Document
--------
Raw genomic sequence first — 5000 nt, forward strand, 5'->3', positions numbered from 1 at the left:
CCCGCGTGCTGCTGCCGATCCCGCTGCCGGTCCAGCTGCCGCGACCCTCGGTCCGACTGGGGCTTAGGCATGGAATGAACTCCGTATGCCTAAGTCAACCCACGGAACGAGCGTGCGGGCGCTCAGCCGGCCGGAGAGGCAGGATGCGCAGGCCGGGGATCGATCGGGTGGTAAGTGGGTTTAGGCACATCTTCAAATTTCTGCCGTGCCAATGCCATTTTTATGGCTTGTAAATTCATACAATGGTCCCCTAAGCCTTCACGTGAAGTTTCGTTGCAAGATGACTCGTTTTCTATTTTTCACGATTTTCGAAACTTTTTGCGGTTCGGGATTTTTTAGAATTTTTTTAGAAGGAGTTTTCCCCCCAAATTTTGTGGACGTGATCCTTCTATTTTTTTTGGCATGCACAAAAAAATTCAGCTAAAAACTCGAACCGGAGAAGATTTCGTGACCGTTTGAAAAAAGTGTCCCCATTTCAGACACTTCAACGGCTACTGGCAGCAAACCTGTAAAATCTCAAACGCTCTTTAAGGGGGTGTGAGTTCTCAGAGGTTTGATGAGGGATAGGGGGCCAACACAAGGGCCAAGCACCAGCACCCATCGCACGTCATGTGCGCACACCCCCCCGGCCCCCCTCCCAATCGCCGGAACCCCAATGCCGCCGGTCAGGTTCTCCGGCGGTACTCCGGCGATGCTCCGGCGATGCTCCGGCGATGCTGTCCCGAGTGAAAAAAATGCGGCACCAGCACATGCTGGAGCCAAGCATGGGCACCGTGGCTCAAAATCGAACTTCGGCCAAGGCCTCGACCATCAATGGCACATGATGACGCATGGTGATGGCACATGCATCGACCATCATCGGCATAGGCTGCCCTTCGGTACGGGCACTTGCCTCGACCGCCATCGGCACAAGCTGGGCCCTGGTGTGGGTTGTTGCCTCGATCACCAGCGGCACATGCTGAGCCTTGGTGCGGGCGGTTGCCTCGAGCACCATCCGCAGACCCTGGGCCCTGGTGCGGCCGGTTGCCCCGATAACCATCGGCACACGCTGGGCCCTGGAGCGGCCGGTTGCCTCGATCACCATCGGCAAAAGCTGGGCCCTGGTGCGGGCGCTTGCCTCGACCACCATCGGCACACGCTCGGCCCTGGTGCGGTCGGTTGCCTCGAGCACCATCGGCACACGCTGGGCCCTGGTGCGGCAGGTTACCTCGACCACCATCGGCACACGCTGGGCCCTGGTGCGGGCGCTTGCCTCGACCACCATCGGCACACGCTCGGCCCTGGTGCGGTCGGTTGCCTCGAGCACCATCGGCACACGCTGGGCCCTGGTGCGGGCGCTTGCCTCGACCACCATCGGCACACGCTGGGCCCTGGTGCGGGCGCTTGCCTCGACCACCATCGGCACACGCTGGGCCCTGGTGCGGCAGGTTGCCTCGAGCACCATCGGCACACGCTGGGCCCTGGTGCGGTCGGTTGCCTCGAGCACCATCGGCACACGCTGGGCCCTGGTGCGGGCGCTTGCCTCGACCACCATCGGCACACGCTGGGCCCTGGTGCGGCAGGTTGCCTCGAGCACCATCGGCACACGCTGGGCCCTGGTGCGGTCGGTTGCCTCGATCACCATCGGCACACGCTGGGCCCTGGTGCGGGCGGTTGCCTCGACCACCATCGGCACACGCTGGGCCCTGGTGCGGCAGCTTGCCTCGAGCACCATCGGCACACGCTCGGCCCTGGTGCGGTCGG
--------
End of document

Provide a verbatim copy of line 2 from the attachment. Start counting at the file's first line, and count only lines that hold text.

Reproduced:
CCCGCGTGCTGCTGCCGATCCCGCTGCCGGTCCAGCTGCCGCGACCCTCGGTCCGACTGGGGCTTAGGCATGGAATGAACTCCGTATGCCTAAGTCAACCCACGGAACGAGCGTGCGGGCGCTCAGCCGGCCGGAGAGGCAGGATGCGCAGGCCGGGGATCGATCGGGTGGTAAGTGGGTTTAGGCACATCTTCAAATTTCTGCCGTGCCAATGCCATTTTTATGGCTTGTAAATTCATACAATGGTCCCCTAAGCCTTCACGTGAAGTTTCGTTGCAAGATGACTCGTTTTCTATTTTTCACGATTTTCGAAACTTTTTGCGGTTCGGGATTTTTTAGAATTTTTTTAGAAGGAGTTTTCCCCCCAAATTTTGTGGACGTGATCCTTCTATTTTTTTTGGCATGCACAAAAAAATTCAGCTAAAAACTCGAACCGGAGAAGATTTCGTGACCGTTTGAAAAAAGTGTCCCCATTTCAGACACTTCAACGGCTACTGGCAGCAAACCTGTAAAATCTCAAACGCTCTTTAAGGGGGTGTGAGTTCTCAGAGGTTTGATGAGGGATAGGGGGCCAACACAAGGGCCAAGCACCAGCACCCATCGCACGTCATGTGCGCACACCCCCCCGGCCCCCCTCCCAATCGCCGGAACCCCAATGCCGCCGGTCAGGTTCTCCGGCGGTACTCCGGCGATGCTCCGGCGATGCTCCGGCGATGCTGTCCCGAGTGAAAAAAATGCGGCACCAGCACATGCTGGAGCCAAGCATGGGCACCGTGGCTCAAAATCGAACTTCGGCCAAGGCCTCGACCATCAATGGCACATGATGACGCATGGTGATGGCACATGCATCGACCATCATCGGCATAGGCTGCCCTTCGGTACGGGCACTTGCCTCGACCGCCATCGGCACAAGCTGGGCCCTGGTGTGGGTTGTTGCCTCGATCACCAGCGGCACATGCTGAGCCTTGGTGCGGGCGGTTGCCTCGAGCACCATCCGCAGACCCTGGGCCCTGGTGCGGCCGGTTGCCCCGATAACCATCGGCACACGCTGGGCCCTGGAGCGGCCGGTTGCCTCGATCACCATCGGCAAAAGCTGGGCCCTGGTGCGGGCGCTTGCCTCGACCACCATCGGCACACGCTCGGCCCTGGTGCGGTCGGTTGCCTCGAGCACCATCGGCACACGCTGGGCCCTGGTGCGGCAGGTTACCTCGACCACCATCGGCACACGCTGGGCCCTGGTGCGGGCGCTTGCCTCGACCACCATCGGCACACGCTCGGCCCTGGTGCGGTCGGTTGCCTCGAGCACCATCGGCACACGCTGGGCCCTGGTGCGGGCGCTTGCCTCGACCACCATCGGCACACGCTGGGCCCTGGTGCGGGCGCTTGCCTCGACCACCATCGGCACACGCTGGGCCCTGGTGCGGCAGGTTGCCTCGAGCACCATCGGCACACGCTGGGCCCTGGTGCGGTCGGTTGCCTCGAGCACCATCGGCACACGCTGGGCCCTGGTGCGGGCGCTTGCCTCGACCACCATCGGCACACGCTGGGCCCTGGTGCGGCAGGTTGCCTCGAGCACCATCGGCACACGCTGGGCCCTGGTGCGGTCGGTTGCCTCGATCACCATCGGCACACGCTGGGCCCTGGTGCGGGCGGTTGCCTCGACCACCATCGGCACACGCTGGGCCCTGGTGCGGCAGCTTGCCTCGAGCACCATCGGCACACGCTCGGCCCTGGTGCGGTCGG